View Full Version : New leveling system

2016-12-14, 08:38 AM
I have been putting together a new progression system that is actually independent of "levels."

Players start with some skills appropriate to their role. But the system has between 700-800 feats, which will be the focus of the progression system. In order to learn a new feat, the player must find someone who has the feat already, and convince them to show the player the basics. Then the player needs to spend at least 5 days practicing said feat (for bonuses, just some training relevant to what they are getting the bonus in. Maybe running if they are building their fort. Or light tumbling if they are improving their reflex. ETC). Not 5 solid days, but a set number of hours per day for 5 days. For early feats it might be 30 min a day for 5 days, while for the most advanced the player needs to devote, say, 300 hours of practice over the course of a month.

Once that happens, they can use the feat in combat, or whatever actual situation triggers the feat, but with a failure %. They would start with a nearly 100% failure chance, which decreases for every time they successfully use the feat. Probably a 100 point system, with failures giving you 2 points, and successes giving you 10 points. Once you get to 100 points, the feat acts as written.

Feats would have prerequisites as per normal, to avoid going straight to some obscenely powered feat at the very beginning.

So has anyone experimented with this type of system before? What are the potential issues you can see arising from this format? And feel free to share any thoughts you have on this, but please refrain from non-constructive comments. "That sucks" doesn't help me. "I played a system like that and did not enjoy it because . . . " is helpful. Thanks.

2016-12-14, 08:42 AM
My gut reaction is that it sounds "realistic" but not necessarily good for gaming. Sure it would take a normal person that long or longer to learn it, but heroes learn on the fly at times. So you might want to make some of the feats trained and some spontaneous.

Let's say you had a feat of "regeneration" how do you practice that? But instead at times of intense stress, you go "poof" as you learn new things.

non-leveling - have you looked at White Wolf (Vampire, Mage) or even Exalted (maybe even more relevant), they use experience per session then you buy new powers, sometimes they require training.

Just my 2 copper.

2016-12-14, 09:18 AM
There are... a couple of problematic-looking points in there.

Firstly, 700-800 feats is an absurd number. Especially if they're anything like what I think most gamers are used to when you use the term, which is largely self-contained abilities. Most of all I'm worried about a situation where one ability is stretched out over a dozen feats. Especially given how slow it'll be to get more. Impenetrable ability trees might also be an issue.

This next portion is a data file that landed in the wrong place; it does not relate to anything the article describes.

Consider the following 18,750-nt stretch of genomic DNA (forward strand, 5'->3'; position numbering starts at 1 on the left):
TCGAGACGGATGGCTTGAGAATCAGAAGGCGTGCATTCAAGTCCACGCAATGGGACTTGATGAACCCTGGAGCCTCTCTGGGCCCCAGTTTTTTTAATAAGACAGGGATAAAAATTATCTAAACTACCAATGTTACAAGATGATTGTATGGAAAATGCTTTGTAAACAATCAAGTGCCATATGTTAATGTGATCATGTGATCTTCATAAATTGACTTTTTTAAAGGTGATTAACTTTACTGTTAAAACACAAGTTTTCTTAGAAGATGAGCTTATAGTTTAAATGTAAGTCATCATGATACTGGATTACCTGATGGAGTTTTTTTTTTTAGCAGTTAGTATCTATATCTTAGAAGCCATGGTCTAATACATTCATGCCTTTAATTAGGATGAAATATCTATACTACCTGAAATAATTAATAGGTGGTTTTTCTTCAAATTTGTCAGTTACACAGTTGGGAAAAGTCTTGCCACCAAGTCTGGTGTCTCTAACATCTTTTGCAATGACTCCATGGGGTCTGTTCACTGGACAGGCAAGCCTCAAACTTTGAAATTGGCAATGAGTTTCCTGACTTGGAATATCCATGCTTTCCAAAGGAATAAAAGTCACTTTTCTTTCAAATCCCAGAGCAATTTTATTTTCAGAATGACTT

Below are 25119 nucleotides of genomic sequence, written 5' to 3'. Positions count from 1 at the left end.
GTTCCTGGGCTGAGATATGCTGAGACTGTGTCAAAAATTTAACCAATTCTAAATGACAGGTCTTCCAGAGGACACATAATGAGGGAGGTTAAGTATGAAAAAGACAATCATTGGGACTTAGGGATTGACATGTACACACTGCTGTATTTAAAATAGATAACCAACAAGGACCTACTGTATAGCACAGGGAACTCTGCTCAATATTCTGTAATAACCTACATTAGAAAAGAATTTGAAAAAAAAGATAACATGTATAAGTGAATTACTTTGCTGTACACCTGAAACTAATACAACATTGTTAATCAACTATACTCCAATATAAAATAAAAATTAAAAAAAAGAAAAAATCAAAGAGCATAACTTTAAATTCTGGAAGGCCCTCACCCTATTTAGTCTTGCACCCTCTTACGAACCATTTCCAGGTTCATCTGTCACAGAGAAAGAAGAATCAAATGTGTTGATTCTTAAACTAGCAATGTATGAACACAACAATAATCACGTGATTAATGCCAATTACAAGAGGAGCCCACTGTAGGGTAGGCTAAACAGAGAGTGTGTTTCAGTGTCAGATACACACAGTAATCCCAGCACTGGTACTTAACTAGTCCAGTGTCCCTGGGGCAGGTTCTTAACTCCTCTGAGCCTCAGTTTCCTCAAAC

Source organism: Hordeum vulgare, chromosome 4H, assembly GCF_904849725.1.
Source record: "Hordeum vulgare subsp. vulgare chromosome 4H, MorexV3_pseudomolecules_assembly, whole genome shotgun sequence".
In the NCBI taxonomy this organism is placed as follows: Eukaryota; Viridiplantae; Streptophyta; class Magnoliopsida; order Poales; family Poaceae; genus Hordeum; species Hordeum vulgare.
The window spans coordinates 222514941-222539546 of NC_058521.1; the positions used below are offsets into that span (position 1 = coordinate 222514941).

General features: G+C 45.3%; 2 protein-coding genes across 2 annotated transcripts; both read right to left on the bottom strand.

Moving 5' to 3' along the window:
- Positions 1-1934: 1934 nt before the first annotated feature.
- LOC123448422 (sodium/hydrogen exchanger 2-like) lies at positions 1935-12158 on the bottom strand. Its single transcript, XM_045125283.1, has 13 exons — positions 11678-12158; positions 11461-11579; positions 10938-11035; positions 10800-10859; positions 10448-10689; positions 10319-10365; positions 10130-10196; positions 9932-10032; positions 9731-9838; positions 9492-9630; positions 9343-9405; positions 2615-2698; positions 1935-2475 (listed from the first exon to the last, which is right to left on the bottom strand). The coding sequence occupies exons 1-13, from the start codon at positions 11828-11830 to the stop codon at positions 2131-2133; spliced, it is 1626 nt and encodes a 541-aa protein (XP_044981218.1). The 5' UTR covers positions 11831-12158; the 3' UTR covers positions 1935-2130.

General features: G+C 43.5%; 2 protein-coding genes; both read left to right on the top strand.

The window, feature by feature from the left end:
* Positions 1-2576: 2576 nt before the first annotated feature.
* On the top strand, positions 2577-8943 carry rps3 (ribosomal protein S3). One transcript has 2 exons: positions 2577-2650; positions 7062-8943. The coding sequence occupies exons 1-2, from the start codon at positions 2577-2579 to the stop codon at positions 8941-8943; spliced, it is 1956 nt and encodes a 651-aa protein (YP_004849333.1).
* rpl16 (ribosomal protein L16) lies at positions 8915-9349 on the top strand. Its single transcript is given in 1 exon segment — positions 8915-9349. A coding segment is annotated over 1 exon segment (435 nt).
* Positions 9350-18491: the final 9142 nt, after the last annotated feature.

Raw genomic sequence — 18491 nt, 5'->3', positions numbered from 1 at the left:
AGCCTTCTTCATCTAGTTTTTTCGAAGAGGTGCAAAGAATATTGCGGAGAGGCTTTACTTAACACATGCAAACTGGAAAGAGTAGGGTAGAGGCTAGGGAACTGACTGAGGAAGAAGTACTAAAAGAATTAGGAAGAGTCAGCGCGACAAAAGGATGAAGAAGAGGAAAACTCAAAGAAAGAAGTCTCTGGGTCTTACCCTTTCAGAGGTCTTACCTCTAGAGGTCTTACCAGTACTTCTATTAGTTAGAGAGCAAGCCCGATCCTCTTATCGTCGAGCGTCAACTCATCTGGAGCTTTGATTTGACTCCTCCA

Secondly, it looks absurdly difficult to learn just one of those feats. Five days of training is one thing; that's a lot of downtime, which may or may not be appropriate to the style/genre you're going for, but "you need downtime to advance" is fine. I assume there will be some sort of external limit, though, to prevent players from just spending a year training intensely?
The percent failure system is... interesting. At the very least it seems redundant with training times-- both exist to slow down your acquisition of new abilities. At most, it looks horribly frustrating. Unless the numbers are tweaked, it seems like it would take forever to get to the point where success is possible enough to even bother attempting in a tough situation, much less reliable.

I suggest combining the training and percentage systems. You buy the feat from an expert at 100% failure rate, and then each day (or hour, or week, or whatever) of training drops the failure rate by, oh, 10%, perhaps with a 5% bonus for continuing to work with the expert. If you use it in a stressful situation and fail it's 5-10%, and maybe 20-30% if you succeed. That lets you train slowly and safely, or figure it out yourself in a faster-but-riskier fashion.

2016-12-14, 09:30 AM
Thanks. I could definitely see maybe getting some spontaneous feats. For instance I can keep track of how everyone participates, and have a set of spontaneous boons to give out where I feel appropriate. Good idea.

Why do you think it wouldn't be good for gaming? I'm not suggesting that we RP the entire training. Maybe something like this:

Me: "Ok You guys have finally made it to Blabbativille."
Fighter: "Ok, I'm going to track down the town guard and try to make nice with them."
Cleric: "I'm going to see if I can find an herbalist."
Rogue: "I'm going to hang around the Inn and chat up the barkeep."
**I might do a bit of RP for each interaction, and for especially difficult feats, require them to find someone pretty remote or especially powerful.**